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Vancouver city council votes against proposed tax shift to help businesses

Vancouver city council unanimously voted in opposition to a relief measure for local businesses Tuesday.

The proposal called for a two-per-cent shift in the commercial and residential tax distribution ratio over the next four years, with the goal of shifting some of the financial burden away from struggling small businesses.

The idea for the measure was brought forward by the Vancouver Business Improvement Association Partnership, which represents 22 BIAs across the city.

Despite the proposal not getting the support of council, some BIAs expressed that they will not be giving up.

“We'll certainly be back next year asking for a shift, but let's look at other tools and strategies that the city can employ to support business," said Teri Smith, executive director of the West End BIA.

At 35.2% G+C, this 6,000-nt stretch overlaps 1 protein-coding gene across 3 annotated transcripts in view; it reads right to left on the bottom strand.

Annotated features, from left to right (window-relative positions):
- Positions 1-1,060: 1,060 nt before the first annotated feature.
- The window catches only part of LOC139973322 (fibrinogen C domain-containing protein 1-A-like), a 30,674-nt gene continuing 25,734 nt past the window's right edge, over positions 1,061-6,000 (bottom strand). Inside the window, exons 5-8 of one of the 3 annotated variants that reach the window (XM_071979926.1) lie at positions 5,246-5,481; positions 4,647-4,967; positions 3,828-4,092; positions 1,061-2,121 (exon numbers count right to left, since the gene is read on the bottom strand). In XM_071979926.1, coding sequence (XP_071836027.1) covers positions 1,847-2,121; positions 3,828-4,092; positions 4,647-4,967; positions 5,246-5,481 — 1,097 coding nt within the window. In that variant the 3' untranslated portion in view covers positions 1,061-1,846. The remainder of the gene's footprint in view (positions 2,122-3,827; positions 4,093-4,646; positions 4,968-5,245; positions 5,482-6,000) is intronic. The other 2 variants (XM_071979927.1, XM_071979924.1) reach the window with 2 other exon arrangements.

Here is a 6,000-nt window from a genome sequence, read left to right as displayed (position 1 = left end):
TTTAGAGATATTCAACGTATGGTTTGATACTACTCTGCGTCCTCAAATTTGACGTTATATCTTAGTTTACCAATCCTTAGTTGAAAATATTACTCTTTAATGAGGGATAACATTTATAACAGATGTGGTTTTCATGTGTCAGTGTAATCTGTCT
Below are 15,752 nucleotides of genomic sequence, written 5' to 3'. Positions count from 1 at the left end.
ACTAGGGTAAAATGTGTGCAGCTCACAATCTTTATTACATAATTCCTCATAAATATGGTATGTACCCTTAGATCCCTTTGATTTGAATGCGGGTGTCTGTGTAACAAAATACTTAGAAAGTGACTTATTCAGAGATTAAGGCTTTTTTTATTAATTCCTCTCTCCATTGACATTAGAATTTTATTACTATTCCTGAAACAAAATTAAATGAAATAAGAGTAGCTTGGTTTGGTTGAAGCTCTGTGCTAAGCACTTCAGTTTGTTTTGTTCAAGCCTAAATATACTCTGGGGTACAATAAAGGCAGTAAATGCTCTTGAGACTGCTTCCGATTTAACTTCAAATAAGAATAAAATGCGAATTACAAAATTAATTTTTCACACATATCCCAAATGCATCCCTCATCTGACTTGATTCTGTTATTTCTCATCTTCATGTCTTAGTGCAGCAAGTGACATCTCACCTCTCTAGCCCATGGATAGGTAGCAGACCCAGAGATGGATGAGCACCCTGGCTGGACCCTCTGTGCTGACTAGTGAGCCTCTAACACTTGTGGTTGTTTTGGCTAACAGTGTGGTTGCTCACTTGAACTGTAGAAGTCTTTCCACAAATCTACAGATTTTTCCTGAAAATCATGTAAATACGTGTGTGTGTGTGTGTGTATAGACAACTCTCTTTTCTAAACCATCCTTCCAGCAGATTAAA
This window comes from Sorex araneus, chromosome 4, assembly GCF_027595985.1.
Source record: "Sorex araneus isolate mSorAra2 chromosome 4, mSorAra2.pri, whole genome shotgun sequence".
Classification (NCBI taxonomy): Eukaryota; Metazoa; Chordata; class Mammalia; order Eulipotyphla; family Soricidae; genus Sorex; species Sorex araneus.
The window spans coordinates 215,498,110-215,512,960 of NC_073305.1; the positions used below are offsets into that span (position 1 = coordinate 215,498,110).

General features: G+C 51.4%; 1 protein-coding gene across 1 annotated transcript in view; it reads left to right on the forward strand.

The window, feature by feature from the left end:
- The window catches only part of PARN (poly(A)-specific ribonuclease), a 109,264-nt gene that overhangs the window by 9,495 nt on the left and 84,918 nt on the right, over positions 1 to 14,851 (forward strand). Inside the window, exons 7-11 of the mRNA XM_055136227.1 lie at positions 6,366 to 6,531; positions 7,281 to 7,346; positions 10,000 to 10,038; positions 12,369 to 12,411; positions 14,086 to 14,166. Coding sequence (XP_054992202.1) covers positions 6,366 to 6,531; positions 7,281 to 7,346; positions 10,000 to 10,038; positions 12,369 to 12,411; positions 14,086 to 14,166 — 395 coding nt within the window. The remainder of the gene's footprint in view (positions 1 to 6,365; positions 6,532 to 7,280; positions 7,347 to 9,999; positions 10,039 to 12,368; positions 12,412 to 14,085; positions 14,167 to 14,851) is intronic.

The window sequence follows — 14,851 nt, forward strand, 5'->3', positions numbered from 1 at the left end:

"So, let's look at reducing unreasonable fees or reducing red tape, looking at the lengthy delays for permitting and licensing."

Vancouver commercial properties are currently sitting at about 11 per cent vacancy.

The group said a healthy range is five to seven per cent.

“Those businesses are gone," said Neil Wyles, of the Mount Pleasant BIA.

"They're not coming back. They're gone.”

Commercial properties contribute 41 per cent of the city’s property taxes but only occupy seven per cent of the land base.

The owners of those properties pay, on average, 3.4 times more than residents.

The call for a tax shift comes after council approved a 10.7 per cent property tax increase in this year’s budget, the highest in decades.

“It's an absolute squeeze," said city councillor Christine Boyle.

"And what I hear time and time again is how hard the cost of living is for Vancouverites whose wages aren't going up nearly as much as the costs that they're seeing are going up. So that's a balance for us."

Many of the councillors voiced their support for small businesses and said they want to find ways to provide that assistance.

They voted in favour of a motion to ask the Property Tax Review Commission to look at ways the city’s tax policy and tax shares could support small businesses. Top Stories

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